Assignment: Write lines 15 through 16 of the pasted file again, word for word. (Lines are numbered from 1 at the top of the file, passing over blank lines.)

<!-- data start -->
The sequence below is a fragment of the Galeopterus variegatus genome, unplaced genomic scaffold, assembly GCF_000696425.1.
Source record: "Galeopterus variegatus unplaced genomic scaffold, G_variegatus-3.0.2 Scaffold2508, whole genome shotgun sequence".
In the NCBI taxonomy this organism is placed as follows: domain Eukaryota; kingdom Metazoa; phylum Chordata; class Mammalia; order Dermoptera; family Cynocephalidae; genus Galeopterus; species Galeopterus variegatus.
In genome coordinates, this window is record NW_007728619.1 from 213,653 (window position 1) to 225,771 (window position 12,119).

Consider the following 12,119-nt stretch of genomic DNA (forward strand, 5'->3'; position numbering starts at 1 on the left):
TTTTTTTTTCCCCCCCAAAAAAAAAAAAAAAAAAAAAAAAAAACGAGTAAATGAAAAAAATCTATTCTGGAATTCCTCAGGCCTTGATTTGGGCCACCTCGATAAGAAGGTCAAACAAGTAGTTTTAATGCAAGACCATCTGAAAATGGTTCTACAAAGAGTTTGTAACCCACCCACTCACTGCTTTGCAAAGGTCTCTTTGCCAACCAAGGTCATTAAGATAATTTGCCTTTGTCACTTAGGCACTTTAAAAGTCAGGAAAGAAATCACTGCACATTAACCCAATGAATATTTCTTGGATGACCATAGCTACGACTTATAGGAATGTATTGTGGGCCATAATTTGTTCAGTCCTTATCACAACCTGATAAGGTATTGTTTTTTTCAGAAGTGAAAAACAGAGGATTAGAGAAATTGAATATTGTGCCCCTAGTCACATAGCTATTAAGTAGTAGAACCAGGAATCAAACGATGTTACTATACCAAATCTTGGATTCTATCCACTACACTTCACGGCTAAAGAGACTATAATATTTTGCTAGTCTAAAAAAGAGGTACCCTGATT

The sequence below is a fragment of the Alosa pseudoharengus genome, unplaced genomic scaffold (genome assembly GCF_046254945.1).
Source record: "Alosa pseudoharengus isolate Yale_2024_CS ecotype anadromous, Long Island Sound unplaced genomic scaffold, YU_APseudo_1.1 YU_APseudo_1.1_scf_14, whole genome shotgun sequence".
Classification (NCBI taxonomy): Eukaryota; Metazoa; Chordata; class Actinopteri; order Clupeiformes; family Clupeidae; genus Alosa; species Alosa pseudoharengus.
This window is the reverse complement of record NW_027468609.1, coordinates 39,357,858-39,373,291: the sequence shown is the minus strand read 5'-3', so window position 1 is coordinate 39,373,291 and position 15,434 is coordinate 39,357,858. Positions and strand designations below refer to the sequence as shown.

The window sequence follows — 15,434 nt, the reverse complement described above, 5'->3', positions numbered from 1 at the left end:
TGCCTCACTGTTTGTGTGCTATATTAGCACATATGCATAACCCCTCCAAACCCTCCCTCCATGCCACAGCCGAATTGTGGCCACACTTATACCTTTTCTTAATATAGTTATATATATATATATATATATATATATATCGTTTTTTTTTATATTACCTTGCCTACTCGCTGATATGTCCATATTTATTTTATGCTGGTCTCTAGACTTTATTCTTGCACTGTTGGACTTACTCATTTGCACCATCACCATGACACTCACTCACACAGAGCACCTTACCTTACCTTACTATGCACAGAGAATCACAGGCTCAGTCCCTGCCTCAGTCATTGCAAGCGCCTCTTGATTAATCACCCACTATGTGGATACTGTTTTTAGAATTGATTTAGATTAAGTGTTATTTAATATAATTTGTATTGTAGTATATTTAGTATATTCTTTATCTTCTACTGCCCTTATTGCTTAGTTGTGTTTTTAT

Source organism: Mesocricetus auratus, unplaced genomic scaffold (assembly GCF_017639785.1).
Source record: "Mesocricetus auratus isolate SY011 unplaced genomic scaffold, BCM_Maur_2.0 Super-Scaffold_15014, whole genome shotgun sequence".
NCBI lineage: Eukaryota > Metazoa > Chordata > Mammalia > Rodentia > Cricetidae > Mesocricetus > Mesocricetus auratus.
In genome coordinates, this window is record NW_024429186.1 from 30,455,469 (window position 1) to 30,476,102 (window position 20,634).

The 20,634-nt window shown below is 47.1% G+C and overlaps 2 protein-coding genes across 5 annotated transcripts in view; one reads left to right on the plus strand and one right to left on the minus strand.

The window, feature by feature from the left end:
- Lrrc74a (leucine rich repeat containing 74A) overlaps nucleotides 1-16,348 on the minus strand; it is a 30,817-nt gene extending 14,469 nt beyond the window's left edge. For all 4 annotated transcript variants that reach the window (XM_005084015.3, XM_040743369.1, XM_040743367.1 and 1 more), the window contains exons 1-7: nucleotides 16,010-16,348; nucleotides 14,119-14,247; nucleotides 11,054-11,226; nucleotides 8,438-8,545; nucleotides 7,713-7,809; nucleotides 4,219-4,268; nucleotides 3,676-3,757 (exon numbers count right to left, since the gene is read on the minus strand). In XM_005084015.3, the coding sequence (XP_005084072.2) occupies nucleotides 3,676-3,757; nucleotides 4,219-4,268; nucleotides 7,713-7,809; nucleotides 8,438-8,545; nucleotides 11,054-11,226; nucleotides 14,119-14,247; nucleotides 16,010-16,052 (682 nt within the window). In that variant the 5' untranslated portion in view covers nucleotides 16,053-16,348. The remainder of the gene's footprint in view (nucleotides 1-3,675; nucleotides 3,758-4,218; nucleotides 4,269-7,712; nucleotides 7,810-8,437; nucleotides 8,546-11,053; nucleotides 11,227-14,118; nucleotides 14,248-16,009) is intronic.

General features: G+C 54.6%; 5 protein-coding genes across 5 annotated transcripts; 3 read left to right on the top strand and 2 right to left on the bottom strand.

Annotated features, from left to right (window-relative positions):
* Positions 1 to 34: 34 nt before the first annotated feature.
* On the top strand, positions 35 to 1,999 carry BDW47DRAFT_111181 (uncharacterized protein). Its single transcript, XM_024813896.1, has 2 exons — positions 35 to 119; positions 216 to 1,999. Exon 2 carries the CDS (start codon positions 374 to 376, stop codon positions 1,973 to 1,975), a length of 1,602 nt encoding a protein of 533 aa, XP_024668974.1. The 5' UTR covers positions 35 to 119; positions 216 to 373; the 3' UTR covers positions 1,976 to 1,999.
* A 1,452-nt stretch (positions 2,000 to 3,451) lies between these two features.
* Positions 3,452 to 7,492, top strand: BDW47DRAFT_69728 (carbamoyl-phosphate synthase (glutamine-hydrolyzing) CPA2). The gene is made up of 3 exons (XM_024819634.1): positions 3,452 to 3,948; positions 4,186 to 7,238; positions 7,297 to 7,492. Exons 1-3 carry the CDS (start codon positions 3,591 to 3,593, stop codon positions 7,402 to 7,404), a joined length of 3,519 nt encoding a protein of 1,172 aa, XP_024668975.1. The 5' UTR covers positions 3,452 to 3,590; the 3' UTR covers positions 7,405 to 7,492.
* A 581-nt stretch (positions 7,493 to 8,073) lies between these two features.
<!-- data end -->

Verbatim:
NCBI lineage: Eukaryota > Metazoa > Chordata > Mammalia > Rodentia > Cricetidae > Mesocricetus > Mesocricetus auratus.
In genome coordinates, this window is record NW_024429186.1 from 30,455,469 (window position 1) to 30,476,102 (window position 20,634).